Family Fantails (Rhipiduridae)

Least Concern

Mangrove Fantail (Rhipidura phasiana)


French: Rhipidure des mangroves German: Mangrovefächerschwanz Spanish: Abanico de manglar

Rhipidura phasiana

De Vis

, 1885,

Kimberley, Norman River, Australia


Previously considered a race of R. fuliginosa; but recent phylogeographical studies#R#R show that it diverged recently and is sister to a clade comprising R. fuliginosa and R. albiscapa. Monotypic.


Aru Is, coastal SE New Guinea (Lea Lea to Lese Oalai), and coastal NW & N Australia from Shark Bay (Western Australia) E patchily to Edward R (N Queensland).

Descriptive notes

13·8–15·5 cm; 5–7·8 g. Has short white supercilium and white streak behind orbit; upperparts light grey, slightly darker on lores and ear-coverts; upperwing... read more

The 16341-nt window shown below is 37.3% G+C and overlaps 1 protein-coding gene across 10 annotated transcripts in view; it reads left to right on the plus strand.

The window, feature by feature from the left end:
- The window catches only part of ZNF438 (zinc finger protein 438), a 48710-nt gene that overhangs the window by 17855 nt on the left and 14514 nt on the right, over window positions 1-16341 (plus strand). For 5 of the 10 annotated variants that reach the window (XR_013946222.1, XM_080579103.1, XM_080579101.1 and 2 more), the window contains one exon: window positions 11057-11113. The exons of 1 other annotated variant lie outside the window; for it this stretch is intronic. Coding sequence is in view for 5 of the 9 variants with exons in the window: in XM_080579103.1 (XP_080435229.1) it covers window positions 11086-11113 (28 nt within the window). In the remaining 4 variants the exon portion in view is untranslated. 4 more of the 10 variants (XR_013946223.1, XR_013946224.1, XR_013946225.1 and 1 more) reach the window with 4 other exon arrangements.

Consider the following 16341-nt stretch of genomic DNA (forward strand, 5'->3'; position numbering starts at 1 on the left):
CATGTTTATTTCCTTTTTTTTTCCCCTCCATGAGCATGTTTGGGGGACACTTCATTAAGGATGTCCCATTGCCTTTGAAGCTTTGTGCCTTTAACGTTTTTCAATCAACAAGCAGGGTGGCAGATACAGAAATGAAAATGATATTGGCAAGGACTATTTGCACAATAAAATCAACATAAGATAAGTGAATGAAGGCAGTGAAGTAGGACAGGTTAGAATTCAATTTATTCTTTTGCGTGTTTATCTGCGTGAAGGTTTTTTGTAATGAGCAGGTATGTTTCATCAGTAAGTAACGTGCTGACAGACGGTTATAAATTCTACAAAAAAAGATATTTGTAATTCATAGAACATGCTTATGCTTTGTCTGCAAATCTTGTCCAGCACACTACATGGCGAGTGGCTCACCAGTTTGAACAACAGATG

Song a series of short twittering whistles, “chit-chit chitty-chit”, with upward or downward trend... read more


Mostly confined to coastal mangroves including open or closed forest, woodland, shrubland or... read more

Food and feeding

Insects; beetles (Coleoptera), flies (Diptera), bugs (Hemiptera) and wasps (Hymenoptera) found in more than half of stomachs. Spiders also... read more


Data only from Australia. Season Sept–Feb, possibly Mar. Nest built by both sexes, an open cup of fine bark strips, usually of... read more


Resident throughout Australian range and, presumably, New Guinean range. Recoveries of nine ringed... read more

Status and conservation

Not globally threatened. Common in Australia; in New Guinea locally common, but otherwise scarce.

Recommended citation

Boles, W. (2019). Mangrove Fantail (Rhipidura phasiana). In: del Hoyo, J., Elliott, A., Sargatal, J., Christie, D.A. & de Juana, E. (eds.). Handbook of the Birds of the World Alive. Lynx Edicions, Barcelona. (retrieved from on 6 December 2019).